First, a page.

Many of those kinds of attacks could be countered with technology. Others were more complex.

One of Maxsum’s clients lost $400,000 after hackers compromised the email system of a third party.

“The hackers were able to read the emails between our client and the other organisation. By doing that they knew our client’s CEO was going to be on holidays,” Mr Ciancio said.

As the boss enjoyed a break the hackers began sending emails to the chief financial officer, requesting money be shifted into different accounts.

“If you looked at the emails quickly it looked totally legitimate. The hackers were using language in their fake emails about how much they were enjoying some time off,” Mr Ciancio said.

“It was a real social engineering-type attack.”

Mr Ciancio said in those types of cases there was almost nothing that could be done from a technological point of view to stop attacks.

“It totally comes down to user education and training,” he said.

Reputations on line

Into this mix, businesses can be uncomfortable with the notion of publicly discussing cyber attacks, even when they have no reason to believe data has been breached.

A regional Victorian worker said his organisation’s website had recently crashed after a bot – an automated piece of software scanning hundreds of thousands of websites searching for vulnerabilities – attacked a separate company’s hosting platform.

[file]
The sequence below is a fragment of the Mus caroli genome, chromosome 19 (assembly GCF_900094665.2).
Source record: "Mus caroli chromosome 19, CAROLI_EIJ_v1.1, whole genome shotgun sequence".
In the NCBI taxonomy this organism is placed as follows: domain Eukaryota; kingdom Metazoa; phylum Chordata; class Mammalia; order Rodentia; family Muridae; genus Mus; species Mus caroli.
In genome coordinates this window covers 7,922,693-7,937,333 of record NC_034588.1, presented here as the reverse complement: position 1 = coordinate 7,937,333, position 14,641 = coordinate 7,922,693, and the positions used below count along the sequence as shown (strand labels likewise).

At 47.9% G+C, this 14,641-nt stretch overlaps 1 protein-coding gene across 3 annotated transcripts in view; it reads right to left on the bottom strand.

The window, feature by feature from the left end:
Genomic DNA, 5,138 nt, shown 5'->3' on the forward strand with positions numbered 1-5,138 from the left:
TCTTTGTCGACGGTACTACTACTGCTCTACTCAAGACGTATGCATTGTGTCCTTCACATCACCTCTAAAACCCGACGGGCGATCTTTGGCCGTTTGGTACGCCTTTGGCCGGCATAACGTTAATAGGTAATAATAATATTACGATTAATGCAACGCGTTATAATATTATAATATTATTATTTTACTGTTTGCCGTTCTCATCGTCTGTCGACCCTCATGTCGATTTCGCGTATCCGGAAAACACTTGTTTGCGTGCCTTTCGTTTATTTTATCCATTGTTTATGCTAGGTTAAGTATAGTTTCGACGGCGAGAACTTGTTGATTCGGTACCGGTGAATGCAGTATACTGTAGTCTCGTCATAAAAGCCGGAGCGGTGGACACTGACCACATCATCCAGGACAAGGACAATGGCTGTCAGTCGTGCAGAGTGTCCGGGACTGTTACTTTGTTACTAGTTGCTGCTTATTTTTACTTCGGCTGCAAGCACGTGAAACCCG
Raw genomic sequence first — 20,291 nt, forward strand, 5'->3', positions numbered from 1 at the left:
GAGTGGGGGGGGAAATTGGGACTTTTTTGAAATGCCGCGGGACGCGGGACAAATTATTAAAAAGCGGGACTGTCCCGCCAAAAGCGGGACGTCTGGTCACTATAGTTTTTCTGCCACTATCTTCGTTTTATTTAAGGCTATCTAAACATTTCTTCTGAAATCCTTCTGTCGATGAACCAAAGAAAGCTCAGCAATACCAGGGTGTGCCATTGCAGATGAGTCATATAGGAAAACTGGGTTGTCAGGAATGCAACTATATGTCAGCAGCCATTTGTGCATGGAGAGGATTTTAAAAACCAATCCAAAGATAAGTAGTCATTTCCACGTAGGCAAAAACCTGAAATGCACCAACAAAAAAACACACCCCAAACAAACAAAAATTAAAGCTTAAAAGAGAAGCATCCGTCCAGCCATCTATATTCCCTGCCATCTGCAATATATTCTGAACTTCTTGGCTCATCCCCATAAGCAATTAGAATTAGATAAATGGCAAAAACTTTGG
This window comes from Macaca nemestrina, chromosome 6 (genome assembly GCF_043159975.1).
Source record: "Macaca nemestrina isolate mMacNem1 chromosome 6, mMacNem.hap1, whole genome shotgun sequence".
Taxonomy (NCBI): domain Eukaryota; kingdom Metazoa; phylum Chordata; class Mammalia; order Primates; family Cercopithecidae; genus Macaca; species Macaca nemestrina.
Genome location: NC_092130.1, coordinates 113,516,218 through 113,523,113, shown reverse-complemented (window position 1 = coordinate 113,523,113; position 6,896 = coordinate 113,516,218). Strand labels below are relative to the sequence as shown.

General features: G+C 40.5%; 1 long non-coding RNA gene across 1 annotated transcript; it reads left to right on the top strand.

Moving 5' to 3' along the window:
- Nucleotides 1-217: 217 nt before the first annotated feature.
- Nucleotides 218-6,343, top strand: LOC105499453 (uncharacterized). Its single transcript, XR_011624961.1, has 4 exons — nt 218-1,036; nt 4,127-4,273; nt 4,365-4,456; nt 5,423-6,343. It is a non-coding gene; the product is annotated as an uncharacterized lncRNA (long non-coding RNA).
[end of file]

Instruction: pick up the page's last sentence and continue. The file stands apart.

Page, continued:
The organisation’s IT crew rebooted the website and the worker said the only impact was some lost work.

Still, he did not want to publicly name the organisation, saying it might damage the brand and mislead people about the security of information sent via the website.

Mr Ciancio often came across these types of sentiments himself when privately discussing data breaches with businesses.

He said the risks of data breaches and hacks to businesses were not simply about the potential loss of sensitive data, lost time or financial damage.

“Part of the reason this legislation exists now is that in the past people have not wanted to make it publicly known they’ve been hacked. There’s a loss of reputation associated with it.”

Preparation is key

Everyone contacted for this story stressed the importance of understanding the risks and having the technology, training and procedures in place to mitigate the dangers of a data breach.

It was also vital people put plans in place to notify the authorities and individuals involved.

Mr Ciancio said a recent Masxum Consulting event at Ulumbarra Theatre attracted 60 people from a range of different types of businesses.

“They want to get their awareness up. So this is a very hot topic at the moment and it’s something all businesses need to be aware of,” he said.

Mrs Carnell said information on which types of businesses are covered under the new laws as well as identifying and reporting breaches could be found on the Office of the Australian Information Commissioner website.

Businesses could also read the ombudsman's cyber security best practice guide.